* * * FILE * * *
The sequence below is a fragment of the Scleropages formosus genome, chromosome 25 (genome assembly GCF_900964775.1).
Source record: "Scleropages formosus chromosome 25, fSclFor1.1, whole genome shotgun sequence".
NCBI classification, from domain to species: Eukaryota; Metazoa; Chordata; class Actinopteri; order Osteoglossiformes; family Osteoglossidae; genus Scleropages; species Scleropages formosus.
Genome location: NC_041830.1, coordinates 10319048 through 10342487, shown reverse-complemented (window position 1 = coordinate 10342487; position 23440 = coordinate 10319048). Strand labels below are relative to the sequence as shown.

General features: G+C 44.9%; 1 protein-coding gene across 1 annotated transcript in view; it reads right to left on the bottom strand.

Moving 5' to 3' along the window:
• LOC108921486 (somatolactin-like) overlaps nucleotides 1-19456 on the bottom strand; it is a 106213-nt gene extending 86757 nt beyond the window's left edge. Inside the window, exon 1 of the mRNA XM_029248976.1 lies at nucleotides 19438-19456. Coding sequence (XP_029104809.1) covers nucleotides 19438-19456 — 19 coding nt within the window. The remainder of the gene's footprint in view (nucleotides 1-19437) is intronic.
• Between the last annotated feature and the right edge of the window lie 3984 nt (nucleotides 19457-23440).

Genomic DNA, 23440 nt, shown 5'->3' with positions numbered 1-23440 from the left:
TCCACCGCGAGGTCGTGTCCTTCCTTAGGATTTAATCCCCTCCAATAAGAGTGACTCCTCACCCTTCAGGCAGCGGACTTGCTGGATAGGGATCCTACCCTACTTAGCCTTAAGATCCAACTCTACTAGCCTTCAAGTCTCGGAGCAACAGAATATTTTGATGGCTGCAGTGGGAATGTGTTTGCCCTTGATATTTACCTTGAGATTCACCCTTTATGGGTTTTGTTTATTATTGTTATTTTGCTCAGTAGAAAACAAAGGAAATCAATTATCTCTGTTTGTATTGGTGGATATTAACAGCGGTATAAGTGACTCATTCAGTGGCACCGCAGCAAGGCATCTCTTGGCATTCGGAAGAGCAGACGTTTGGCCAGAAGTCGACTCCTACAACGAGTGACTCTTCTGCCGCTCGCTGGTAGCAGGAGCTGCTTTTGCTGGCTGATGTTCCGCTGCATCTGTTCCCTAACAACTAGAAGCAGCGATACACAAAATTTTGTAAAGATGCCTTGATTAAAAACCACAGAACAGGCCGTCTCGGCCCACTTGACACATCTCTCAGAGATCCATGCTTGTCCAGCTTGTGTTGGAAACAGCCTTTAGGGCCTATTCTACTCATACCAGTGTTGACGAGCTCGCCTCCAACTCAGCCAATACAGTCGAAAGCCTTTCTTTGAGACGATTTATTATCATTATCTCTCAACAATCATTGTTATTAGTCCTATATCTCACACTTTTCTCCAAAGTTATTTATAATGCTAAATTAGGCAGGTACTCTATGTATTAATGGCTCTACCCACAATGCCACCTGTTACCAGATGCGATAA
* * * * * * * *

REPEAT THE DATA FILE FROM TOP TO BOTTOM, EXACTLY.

The sequence below is a fragment of the Scleropages formosus genome, chromosome 25 (genome assembly GCF_900964775.1).
Source record: "Scleropages formosus chromosome 25, fSclFor1.1, whole genome shotgun sequence".
NCBI classification, from domain to species: Eukaryota; Metazoa; Chordata; class Actinopteri; order Osteoglossiformes; family Osteoglossidae; genus Scleropages; species Scleropages formosus.
Genome location: NC_041830.1, coordinates 10319048 through 10342487, shown reverse-complemented (window position 1 = coordinate 10342487; position 23440 = coordinate 10319048). Strand labels below are relative to the sequence as shown.

General features: G+C 44.9%; 1 protein-coding gene across 1 annotated transcript in view; it reads right to left on the bottom strand.

Moving 5' to 3' along the window:
• LOC108921486 (somatolactin-like) overlaps nucleotides 1-19456 on the bottom strand; it is a 106213-nt gene extending 86757 nt beyond the window's left edge. Inside the window, exon 1 of the mRNA XM_029248976.1 lies at nucleotides 19438-19456. Coding sequence (XP_029104809.1) covers nucleotides 19438-19456 — 19 coding nt within the window. The remainder of the gene's footprint in view (nucleotides 1-19437) is intronic.
• Between the last annotated feature and the right edge of the window lie 3984 nt (nucleotides 19457-23440).

Genomic DNA, 23440 nt, shown 5'->3' with positions numbered 1-23440 from the left:
TCCACCGCGAGGTCGTGTCCTTCCTTAGGATTTAATCCCCTCCAATAAGAGTGACTCCTCACCCTTCAGGCAGCGGACTTGCTGGATAGGGATCCTACCCTACTTAGCCTTAAGATCCAACTCTACTAGCCTTCAAGTCTCGGAGCAACAGAATATTTTGATGGCTGCAGTGGGAATGTGTTTGCCCTTGATATTTACCTTGAGATTCACCCTTTATGGGTTTTGTTTATTATTGTTATTTTGCTCAGTAGAAAACAAAGGAAATCAATTATCTCTGTTTGTATTGGTGGATATTAACAGCGGTATAAGTGACTCATTCAGTGGCACCGCAGCAAGGCATCTCTTGGCATTCGGAAGAGCAGACGTTTGGCCAGAAGTCGACTCCTACAACGAGTGACTCTTCTGCCGCTCGCTGGTAGCAGGAGCTGCTTTTGCTGGCTGATGTTCCGCTGCATCTGTTCCCTAACAACTAGAAGCAGCGATACACAAAATTTTGTAAAGATGCCTTGATTAAAAACCACAGAACAGGCCGTCTCGGCCCACTTGACACATCTCTCAGAGATCCATGCTTGTCCAGCTTGTGTTGGAAACAGCCTTTAGGGCCTATTCTACTCATACCAGTGTTGACGAGCTCGCCTCCAACTCAGCCAATACAGTCGAAAGCCTTTCTTTGAGACGATTTATTATCATTATCTCTCAACAATCATTGTTATTAGTCCTATATCTCACACTTTTCTCCAAAGTTATTTATAATGCTAAATTAGGCAGGTACTCTATGTATTAATGGCTCTACCCACAATGCCACCTGTTACCAGATGCGATAA